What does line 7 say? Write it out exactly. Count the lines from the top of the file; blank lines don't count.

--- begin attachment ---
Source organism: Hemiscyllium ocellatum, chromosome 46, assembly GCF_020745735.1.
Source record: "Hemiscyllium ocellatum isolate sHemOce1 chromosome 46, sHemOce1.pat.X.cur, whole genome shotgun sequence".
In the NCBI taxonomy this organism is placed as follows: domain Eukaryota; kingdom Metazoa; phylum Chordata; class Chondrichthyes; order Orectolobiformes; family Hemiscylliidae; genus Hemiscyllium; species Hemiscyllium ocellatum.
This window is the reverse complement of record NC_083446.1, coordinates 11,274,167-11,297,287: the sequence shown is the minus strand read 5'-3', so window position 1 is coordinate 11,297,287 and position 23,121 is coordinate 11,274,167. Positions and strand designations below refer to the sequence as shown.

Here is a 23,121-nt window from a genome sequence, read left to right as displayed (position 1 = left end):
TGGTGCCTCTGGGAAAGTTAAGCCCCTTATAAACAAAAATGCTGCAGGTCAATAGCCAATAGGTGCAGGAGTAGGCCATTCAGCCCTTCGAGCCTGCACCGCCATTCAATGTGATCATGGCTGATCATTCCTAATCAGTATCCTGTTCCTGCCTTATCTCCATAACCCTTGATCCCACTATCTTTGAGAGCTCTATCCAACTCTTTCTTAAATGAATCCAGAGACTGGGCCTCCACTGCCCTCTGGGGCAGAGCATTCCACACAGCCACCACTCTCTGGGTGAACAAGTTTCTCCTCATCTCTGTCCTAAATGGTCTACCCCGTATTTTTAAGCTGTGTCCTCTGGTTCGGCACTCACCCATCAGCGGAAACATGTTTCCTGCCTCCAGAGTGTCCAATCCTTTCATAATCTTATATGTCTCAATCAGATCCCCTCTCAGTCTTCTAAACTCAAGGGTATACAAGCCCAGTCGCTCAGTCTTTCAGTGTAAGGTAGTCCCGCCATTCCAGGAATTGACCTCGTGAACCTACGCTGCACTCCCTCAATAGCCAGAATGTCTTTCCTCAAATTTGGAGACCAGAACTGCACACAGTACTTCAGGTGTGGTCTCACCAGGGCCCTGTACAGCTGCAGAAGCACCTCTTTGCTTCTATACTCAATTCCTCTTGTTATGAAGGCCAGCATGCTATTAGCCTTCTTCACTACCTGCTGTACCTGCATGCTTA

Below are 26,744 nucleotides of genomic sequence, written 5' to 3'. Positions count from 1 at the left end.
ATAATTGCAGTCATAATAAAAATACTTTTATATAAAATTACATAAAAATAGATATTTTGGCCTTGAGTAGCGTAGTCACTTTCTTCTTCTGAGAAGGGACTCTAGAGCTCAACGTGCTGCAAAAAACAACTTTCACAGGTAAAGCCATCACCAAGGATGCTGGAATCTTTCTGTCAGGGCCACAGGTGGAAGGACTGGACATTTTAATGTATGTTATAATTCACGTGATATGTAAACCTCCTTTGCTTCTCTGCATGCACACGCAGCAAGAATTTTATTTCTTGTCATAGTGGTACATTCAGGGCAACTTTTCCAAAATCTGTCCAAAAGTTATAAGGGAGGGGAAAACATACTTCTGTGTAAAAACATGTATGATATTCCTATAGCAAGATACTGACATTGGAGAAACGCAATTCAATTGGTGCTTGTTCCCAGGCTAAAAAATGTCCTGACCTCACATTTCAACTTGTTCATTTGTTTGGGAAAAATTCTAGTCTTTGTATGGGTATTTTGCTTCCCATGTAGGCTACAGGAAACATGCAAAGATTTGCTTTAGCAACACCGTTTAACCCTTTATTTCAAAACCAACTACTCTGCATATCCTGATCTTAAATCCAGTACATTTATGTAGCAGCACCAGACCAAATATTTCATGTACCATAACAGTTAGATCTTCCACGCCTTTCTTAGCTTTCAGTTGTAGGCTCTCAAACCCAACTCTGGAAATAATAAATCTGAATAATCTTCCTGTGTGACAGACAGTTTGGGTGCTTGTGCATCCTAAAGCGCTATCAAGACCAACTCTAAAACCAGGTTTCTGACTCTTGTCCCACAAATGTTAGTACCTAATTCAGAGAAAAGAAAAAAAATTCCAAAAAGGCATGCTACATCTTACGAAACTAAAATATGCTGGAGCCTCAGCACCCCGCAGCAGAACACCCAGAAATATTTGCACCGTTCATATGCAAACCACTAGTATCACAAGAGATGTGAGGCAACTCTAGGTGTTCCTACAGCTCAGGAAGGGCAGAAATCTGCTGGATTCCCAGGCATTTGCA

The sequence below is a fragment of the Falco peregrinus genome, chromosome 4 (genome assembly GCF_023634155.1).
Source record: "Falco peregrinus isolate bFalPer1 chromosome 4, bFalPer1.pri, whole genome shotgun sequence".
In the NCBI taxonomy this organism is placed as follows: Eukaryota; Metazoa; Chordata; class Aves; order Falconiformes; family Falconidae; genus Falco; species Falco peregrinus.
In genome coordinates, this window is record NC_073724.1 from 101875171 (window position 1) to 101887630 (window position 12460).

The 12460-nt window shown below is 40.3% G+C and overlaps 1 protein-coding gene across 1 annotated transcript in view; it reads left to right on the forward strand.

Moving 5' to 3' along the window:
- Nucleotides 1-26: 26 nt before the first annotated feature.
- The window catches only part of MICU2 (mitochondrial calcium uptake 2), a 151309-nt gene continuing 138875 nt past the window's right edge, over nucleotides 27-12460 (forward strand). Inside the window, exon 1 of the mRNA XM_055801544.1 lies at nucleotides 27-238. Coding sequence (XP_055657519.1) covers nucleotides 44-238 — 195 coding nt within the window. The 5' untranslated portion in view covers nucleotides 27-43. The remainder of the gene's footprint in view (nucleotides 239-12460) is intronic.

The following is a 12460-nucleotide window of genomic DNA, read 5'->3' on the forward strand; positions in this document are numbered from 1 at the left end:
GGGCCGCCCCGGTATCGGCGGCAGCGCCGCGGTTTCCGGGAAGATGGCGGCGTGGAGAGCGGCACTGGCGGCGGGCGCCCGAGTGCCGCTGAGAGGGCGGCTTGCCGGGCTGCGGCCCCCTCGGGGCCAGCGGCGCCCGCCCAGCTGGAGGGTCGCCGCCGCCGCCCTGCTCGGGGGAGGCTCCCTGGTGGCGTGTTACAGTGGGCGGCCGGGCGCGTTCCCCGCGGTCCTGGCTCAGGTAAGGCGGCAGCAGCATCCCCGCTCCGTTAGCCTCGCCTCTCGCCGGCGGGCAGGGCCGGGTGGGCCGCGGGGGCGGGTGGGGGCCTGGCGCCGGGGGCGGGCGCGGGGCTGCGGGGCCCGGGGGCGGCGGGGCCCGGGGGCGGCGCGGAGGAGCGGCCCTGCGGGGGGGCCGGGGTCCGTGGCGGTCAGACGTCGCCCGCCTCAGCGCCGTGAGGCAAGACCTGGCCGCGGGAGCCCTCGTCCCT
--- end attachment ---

Below are 26,744 nucleotides of genomic sequence, written 5' to 3'. Positions count from 1 at the left end.